Dana Stone

Dana Hazen Stone (April 18, 1939; disappeared April 6, 1970) was an American photojournalist best known for his work for CBS, United Press International, and Associated Press during the Vietnam War.

Dana Stone
Flynn and Stone.JPG
Stone (right) and Sean Flynn (left), riding motorcycles into Communist-held territory in Cambodia on April 6, 1970 – the day they disappeared
Dana Hazen Stone

(1939-04-18)April 18, 1939
DisappearedApril 6, 1970 (aged 30)
Highway One, Cambodia
StatusDeclared dead in absentia
Spouse(s)Louise Smizer


Stone first traveled to Vietnam in 1965. Before arriving he bought a Nikon, his first camera, in Hong Kong. After arriving in Saigon he met Henri Huet who showed him how to load film into the camera. He became friends with fellow photographers and journalists including Sean Flynn, Tim Page, Henri Huet, John Steinbeck IV, Perry Deane Young, Nik Wheeler, Chas Gerretsen, and others. Dana started freelancing for UPI and later became a staffer with the AP. He soon became a combat photographer of note while going on missions with the Green Berets from his base in Da Nang.[1]

He and his wife Louise Smizer[2] left Saigon for Europe in 1969, driving a VW Camper from India overland to Lapland in Sweden where, for a short time, he became a Lumberjack.

Stone was working as a freelancer for CBS News in Laos when he was called back to Saigon in March 1970 to work as a combat cameraman with John Laurence who was making a documentary that would become The World of Charlie Company.[3] He spent 5 days working on the documentary before being sent by CBS to Phnom Penh on March 28 to cover the aftermath of the Cambodian coup.


On April 6, 1970, Stone and his colleague Sean Flynn were captured by the People's Army of Vietnam after leaving Phnom Penh on rented Honda motorbikes looking to find the front lines of fighting in Cambodia.[4] Investigations by fellow photojournalist Tim Page, reported in the UK Sunday Times on March 24, 1991, indicate that Stone and Flynn were taken first to the village of Sangke Kaong, and then to other villages before being handed over to the Khmer Rouge. Page tracked down an almost-empty grave in a village known as Bei Met in which two foreigners allegedly had been buried. Forensic examination of the few remains left in the grave suggested they belonged to a tall man and a short man – consistent with the appearance of Flynn and Stone respectively – and that both had died violently. However, in 2003, the Pentagon's Central Identification Lab in Hawaii confirmed by DNA testing that the remains found by Tim Page were actually of Clyde McKay, a boat hijacker, and Larry Humphrey, an army deserter, both were a part of the SS Columbia Eagle incident.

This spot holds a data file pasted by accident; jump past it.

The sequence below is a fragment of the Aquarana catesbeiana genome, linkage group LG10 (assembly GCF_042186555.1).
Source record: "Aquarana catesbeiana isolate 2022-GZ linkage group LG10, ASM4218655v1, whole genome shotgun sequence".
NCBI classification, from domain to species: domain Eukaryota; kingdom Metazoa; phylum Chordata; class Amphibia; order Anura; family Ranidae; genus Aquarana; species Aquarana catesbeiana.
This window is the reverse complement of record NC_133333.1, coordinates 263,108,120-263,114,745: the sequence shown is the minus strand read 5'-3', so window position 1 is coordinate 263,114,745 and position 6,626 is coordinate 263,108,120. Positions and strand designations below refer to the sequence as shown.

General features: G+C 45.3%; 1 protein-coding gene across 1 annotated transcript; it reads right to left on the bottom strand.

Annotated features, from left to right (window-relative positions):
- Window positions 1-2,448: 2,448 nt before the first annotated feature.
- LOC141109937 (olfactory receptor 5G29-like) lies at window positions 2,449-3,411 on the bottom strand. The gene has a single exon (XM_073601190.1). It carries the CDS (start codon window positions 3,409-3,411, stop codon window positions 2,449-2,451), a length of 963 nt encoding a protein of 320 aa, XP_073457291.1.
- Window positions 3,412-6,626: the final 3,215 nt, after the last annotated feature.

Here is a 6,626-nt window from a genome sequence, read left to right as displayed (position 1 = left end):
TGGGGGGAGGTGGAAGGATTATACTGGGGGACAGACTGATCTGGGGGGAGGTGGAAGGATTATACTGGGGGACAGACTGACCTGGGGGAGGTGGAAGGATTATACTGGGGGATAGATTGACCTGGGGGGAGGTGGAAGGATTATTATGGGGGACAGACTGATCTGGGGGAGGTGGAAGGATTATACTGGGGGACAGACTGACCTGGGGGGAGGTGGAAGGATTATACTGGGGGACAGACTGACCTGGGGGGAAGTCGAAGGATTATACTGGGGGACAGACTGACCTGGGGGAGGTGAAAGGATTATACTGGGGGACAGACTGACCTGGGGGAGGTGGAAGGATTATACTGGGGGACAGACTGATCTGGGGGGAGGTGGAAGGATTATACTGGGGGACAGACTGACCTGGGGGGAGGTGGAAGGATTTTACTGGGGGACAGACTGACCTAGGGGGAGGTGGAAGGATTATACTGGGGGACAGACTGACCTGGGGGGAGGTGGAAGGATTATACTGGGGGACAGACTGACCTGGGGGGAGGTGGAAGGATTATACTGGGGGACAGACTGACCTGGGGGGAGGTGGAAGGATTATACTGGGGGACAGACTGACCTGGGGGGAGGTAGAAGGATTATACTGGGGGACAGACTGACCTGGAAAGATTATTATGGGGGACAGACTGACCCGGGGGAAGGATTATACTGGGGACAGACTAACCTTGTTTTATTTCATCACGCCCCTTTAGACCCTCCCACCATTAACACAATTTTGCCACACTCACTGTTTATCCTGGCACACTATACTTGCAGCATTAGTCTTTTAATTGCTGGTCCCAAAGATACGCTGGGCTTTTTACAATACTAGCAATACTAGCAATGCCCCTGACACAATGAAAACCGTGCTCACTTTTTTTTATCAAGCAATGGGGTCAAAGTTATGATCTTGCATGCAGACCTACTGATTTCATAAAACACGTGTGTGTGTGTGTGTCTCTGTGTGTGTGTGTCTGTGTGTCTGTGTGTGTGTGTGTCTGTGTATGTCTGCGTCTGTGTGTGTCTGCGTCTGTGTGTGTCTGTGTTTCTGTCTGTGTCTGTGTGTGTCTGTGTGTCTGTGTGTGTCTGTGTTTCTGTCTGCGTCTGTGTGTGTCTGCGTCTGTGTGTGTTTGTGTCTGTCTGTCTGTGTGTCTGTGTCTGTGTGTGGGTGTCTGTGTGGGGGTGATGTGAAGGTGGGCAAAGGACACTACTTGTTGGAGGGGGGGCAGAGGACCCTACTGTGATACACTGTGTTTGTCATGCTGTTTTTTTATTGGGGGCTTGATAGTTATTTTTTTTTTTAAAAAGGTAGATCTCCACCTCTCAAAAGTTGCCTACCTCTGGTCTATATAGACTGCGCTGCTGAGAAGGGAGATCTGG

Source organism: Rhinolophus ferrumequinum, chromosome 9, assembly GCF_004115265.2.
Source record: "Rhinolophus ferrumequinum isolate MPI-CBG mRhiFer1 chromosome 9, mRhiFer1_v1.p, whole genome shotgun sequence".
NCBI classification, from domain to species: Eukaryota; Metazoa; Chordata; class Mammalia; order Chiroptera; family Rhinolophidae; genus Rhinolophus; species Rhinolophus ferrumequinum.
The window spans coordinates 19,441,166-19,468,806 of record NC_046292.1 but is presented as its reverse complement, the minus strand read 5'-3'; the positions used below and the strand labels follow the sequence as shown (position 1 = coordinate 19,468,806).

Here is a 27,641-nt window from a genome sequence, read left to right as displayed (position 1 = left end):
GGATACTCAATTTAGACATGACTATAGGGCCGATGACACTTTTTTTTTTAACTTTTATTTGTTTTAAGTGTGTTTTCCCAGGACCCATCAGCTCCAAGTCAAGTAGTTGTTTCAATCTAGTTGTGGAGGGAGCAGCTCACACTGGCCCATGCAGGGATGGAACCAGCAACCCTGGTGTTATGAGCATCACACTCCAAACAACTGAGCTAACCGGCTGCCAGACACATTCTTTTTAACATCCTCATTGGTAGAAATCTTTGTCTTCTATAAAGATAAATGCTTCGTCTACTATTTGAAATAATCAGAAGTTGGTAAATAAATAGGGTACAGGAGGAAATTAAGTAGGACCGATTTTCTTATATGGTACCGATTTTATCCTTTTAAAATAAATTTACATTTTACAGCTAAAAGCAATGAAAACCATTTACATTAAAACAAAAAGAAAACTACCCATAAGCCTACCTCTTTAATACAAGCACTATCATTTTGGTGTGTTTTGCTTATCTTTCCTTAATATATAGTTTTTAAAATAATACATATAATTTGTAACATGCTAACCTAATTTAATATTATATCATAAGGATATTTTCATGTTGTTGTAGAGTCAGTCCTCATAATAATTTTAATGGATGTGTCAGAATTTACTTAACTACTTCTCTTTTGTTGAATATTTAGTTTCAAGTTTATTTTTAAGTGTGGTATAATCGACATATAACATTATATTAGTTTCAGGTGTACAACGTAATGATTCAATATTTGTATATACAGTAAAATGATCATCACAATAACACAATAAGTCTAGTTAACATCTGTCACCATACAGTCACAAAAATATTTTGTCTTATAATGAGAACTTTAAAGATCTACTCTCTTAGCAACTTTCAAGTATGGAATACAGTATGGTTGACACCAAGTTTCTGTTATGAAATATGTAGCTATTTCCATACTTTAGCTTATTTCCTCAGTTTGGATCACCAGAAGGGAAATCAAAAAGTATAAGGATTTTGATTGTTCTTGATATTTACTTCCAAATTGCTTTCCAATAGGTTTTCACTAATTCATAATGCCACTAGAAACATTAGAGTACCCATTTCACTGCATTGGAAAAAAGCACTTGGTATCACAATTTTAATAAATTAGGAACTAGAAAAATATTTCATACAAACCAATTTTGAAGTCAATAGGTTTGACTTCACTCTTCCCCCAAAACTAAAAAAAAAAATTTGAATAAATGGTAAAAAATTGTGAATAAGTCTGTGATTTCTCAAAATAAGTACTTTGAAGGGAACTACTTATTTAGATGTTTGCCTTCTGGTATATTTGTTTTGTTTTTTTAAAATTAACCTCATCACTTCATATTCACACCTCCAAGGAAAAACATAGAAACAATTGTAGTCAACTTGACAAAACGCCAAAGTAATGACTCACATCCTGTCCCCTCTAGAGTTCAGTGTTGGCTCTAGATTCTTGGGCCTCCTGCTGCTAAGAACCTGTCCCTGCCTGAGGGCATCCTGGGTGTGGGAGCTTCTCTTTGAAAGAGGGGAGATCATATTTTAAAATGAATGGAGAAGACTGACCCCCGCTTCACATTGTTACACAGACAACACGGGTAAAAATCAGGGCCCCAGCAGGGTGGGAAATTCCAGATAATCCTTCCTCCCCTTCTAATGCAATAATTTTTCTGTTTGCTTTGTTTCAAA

Stone and Flynn's disappearance is chronicled in Perry Deane Young's 1975 memoir Two of the Missing. A 1991 film, Danger on the Edge of Town, recounted Tim Page's "search to discover the fate of his friends Sean Flynn and Dana Stone".[5]

Stone's younger brother, John Thomas Stone, joined the U.S. Army in 1971, soon after graduating from high school, reportedly due in part to a desire to discover what had happened to his brother.[6] He later served as a medic in the Vermont National Guard, and was killed by friendly fire on March 29, 2006, when the 52-year-old sergeant was on his third tour in the war in Afghanistan.[7]

See alsoEdit


  1. ^ "Requiem: Dana Stone, Bong Son, Vietnam, 1966, The Digital Journalist.
  3. ^ Laurence, John (2001). The Cat from Hue. Public Affairs. p. 540. ISBN 1586481606.
  4. ^ Synopsis of the Capture at Pownetwrok
  5. ^ Alison Beck, "Meeting Page", digitaljournalist.org. Retrieved on October 22, 2016.
  6. ^ "Loss of brother in Cambodia motivated Stone to serve"[permanent dead link], wcax.com via Intellasia.net, March 31, 2006. In former cite from boston.com, credited to Wilson Ring, Associated Press.
  7. ^ Struck, Doug, "U.S. Army Confirms 'Friendly Fire' Deaths", Washington Post, July 4, 2007.

External linksEdit